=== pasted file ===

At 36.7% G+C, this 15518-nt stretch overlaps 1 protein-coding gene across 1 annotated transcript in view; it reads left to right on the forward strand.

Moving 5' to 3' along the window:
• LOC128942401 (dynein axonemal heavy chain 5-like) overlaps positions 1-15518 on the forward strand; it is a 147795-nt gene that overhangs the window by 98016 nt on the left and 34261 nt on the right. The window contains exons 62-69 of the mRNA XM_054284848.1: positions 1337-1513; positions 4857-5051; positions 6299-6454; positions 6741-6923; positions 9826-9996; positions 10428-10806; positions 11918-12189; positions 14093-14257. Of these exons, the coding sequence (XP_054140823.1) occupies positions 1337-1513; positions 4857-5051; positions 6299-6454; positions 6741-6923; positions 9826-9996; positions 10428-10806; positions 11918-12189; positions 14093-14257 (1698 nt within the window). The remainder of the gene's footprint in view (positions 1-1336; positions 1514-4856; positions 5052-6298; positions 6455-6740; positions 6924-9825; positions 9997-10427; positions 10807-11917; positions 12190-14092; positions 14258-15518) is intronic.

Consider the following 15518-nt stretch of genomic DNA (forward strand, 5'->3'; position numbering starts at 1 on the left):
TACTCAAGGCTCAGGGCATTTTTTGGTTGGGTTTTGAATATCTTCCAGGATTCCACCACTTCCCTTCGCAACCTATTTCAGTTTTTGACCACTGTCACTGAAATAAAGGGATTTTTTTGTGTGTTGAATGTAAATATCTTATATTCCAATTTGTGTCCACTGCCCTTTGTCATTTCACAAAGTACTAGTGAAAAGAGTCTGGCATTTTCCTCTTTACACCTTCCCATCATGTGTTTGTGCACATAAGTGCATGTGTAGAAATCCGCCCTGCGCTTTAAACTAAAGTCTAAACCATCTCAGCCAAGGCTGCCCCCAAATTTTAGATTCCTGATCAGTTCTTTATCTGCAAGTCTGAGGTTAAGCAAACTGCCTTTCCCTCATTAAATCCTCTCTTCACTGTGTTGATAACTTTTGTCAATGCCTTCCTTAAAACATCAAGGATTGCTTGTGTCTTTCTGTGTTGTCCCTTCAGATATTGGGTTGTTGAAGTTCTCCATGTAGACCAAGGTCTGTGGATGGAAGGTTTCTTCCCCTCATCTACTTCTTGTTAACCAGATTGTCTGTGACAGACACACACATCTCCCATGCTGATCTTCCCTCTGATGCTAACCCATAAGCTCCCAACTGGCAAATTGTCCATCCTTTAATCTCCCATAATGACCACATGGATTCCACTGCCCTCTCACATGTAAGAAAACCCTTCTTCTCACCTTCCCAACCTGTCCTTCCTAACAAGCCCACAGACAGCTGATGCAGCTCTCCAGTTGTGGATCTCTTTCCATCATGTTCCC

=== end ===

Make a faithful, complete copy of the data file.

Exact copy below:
At 36.7% G+C, this 15518-nt stretch overlaps 1 protein-coding gene across 1 annotated transcript in view; it reads left to right on the forward strand.

Moving 5' to 3' along the window:
• LOC128942401 (dynein axonemal heavy chain 5-like) overlaps positions 1-15518 on the forward strand; it is a 147795-nt gene that overhangs the window by 98016 nt on the left and 34261 nt on the right. The window contains exons 62-69 of the mRNA XM_054284848.1: positions 1337-1513; positions 4857-5051; positions 6299-6454; positions 6741-6923; positions 9826-9996; positions 10428-10806; positions 11918-12189; positions 14093-14257. Of these exons, the coding sequence (XP_054140823.1) occupies positions 1337-1513; positions 4857-5051; positions 6299-6454; positions 6741-6923; positions 9826-9996; positions 10428-10806; positions 11918-12189; positions 14093-14257 (1698 nt within the window). The remainder of the gene's footprint in view (positions 1-1336; positions 1514-4856; positions 5052-6298; positions 6455-6740; positions 6924-9825; positions 9997-10427; positions 10807-11917; positions 12190-14092; positions 14258-15518) is intronic.

Consider the following 15518-nt stretch of genomic DNA (forward strand, 5'->3'; position numbering starts at 1 on the left):
TACTCAAGGCTCAGGGCATTTTTTGGTTGGGTTTTGAATATCTTCCAGGATTCCACCACTTCCCTTCGCAACCTATTTCAGTTTTTGACCACTGTCACTGAAATAAAGGGATTTTTTTGTGTGTTGAATGTAAATATCTTATATTCCAATTTGTGTCCACTGCCCTTTGTCATTTCACAAAGTACTAGTGAAAAGAGTCTGGCATTTTCCTCTTTACACCTTCCCATCATGTGTTTGTGCACATAAGTGCATGTGTAGAAATCCGCCCTGCGCTTTAAACTAAAGTCTAAACCATCTCAGCCAAGGCTGCCCCCAAATTTTAGATTCCTGATCAGTTCTTTATCTGCAAGTCTGAGGTTAAGCAAACTGCCTTTCCCTCATTAAATCCTCTCTTCACTGTGTTGATAACTTTTGTCAATGCCTTCCTTAAAACATCAAGGATTGCTTGTGTCTTTCTGTGTTGTCCCTTCAGATATTGGGTTGTTGAAGTTCTCCATGTAGACCAAGGTCTGTGGATGGAAGGTTTCTTCCCCTCATCTACTTCTTGTTAACCAGATTGTCTGTGACAGACACACACATCTCCCATGCTGATCTTCCCTCTGATGCTAACCCATAAGCTCCCAACTGGCAAATTGTCCATCCTTTAATCTCCCATAATGACCACATGGATTCCACTGCCCTCTCACATGTAAGAAAACCCTTCTTCTCACCTTCCCAACCTGTCCTTCCTAACAAGCCCACAGACAGCTGATGCAGCTCTCCAGTTGTGGATCTCTTTCCATCATGTTCCC